But Mr. Rosen said that when he approached the fish he heard it uttering warnings and commands in Hebrew.

What was the fish saying?

"It said `Tzaruch shemirah' and `Hasof bah,' " he said, "which essentially means that everyone needs to account for themselves because the end is near."

The fish commanded Mr. Rosen to pray and to study the Torah and identified itself as the soul of a local Hasidic man who died last year, childless.

I bet you didn't know this about Judaism:

Whether hoax or historic event, it jibes with the belief of some Hasidic sects that righteous people can be reincarnated as fish.

Do you think that Americans are getting to be a little on edge, a little nervous, perhaps even worried?

3:04 PM


The government in Québec is beginning to realize that it is running out of people to govern.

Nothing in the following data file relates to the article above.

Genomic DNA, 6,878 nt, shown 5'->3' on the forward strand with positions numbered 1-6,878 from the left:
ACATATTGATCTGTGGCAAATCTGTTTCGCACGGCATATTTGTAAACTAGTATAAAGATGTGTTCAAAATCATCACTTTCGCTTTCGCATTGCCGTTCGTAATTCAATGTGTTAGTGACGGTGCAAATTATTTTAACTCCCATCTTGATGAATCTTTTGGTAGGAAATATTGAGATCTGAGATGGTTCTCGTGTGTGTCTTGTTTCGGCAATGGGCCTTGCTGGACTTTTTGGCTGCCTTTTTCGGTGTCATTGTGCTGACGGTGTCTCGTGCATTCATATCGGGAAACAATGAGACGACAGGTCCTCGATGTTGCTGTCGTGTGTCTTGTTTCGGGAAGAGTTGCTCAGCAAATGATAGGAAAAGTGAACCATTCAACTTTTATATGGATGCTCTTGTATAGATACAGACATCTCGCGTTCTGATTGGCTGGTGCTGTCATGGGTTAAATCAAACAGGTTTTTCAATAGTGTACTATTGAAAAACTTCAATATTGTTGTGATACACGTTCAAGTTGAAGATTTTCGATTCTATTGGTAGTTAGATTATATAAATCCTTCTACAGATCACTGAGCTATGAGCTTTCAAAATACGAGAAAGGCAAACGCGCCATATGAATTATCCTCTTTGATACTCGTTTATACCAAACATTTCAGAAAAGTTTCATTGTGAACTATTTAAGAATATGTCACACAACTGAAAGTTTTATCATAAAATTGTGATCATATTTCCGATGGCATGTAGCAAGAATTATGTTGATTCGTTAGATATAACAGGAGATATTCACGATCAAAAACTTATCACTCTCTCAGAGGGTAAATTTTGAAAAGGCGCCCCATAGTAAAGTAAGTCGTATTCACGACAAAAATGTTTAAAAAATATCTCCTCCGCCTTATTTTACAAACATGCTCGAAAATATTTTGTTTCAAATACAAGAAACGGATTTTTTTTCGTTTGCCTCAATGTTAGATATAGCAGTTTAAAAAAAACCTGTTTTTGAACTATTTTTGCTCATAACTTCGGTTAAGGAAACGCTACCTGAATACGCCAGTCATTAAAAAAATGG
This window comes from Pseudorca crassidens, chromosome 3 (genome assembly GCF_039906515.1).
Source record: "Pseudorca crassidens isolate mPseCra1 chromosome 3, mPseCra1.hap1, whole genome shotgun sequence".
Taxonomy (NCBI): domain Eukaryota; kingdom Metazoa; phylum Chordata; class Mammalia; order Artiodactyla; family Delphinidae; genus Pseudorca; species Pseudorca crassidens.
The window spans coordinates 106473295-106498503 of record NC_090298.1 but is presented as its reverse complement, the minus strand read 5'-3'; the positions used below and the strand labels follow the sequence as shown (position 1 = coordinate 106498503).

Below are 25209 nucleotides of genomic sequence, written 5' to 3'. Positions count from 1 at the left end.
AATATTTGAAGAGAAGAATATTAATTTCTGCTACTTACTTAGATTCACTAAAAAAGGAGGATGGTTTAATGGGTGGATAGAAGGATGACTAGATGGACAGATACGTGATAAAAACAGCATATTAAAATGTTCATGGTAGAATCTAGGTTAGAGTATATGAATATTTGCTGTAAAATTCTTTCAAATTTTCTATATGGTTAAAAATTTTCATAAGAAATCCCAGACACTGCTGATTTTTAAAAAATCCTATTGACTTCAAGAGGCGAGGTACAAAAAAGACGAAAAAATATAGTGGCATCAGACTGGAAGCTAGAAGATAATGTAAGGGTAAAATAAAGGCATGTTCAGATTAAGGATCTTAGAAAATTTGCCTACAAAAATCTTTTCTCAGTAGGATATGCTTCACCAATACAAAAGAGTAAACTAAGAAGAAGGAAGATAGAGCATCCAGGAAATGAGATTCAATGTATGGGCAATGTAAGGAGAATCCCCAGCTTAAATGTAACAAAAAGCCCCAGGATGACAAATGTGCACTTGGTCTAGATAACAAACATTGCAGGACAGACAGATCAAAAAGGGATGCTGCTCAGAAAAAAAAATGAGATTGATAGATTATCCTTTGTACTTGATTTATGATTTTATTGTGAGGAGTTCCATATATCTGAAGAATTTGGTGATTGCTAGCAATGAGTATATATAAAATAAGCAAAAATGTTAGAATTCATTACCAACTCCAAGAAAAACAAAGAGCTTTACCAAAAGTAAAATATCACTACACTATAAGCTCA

The Montréal Gazette reports:

"Getting older is interesting," said Landry, a 66-year-old grandfather. "It's a beautiful personal adventure, but we'll age better if we have children to watch grow, if we have youth to watch, young artists, young creators, young business leaders who continue to astound us and see to the prosperity of Quebec."


Quebecers who have a child, within five years of finishing college or university, would be eligible for a 50-per-cent refund of their student loans if the Parti Québécois is re-elected April 14, Premier Bernard Landry announced yesterday.

The Swedes tried this; it didn't work. Money can persuade a couple to have a child earlier, but it does not increase the total number of children.

What could save Quebec from extinction? A revival of Catholicism might, but Québec is busy jettisoning its religious heritage.

2:54 PM

Friday, March 14


The current situation, in which the will of United Nations, expressed through 17 resolutions, is being thwarted by Iraq seems strikingly analogous to an earlier period, when the League of Nations showed itself unable to stand up and face the rising might of Italy, German, and Japan. That meant the end of the League of Nations. It deserved to die.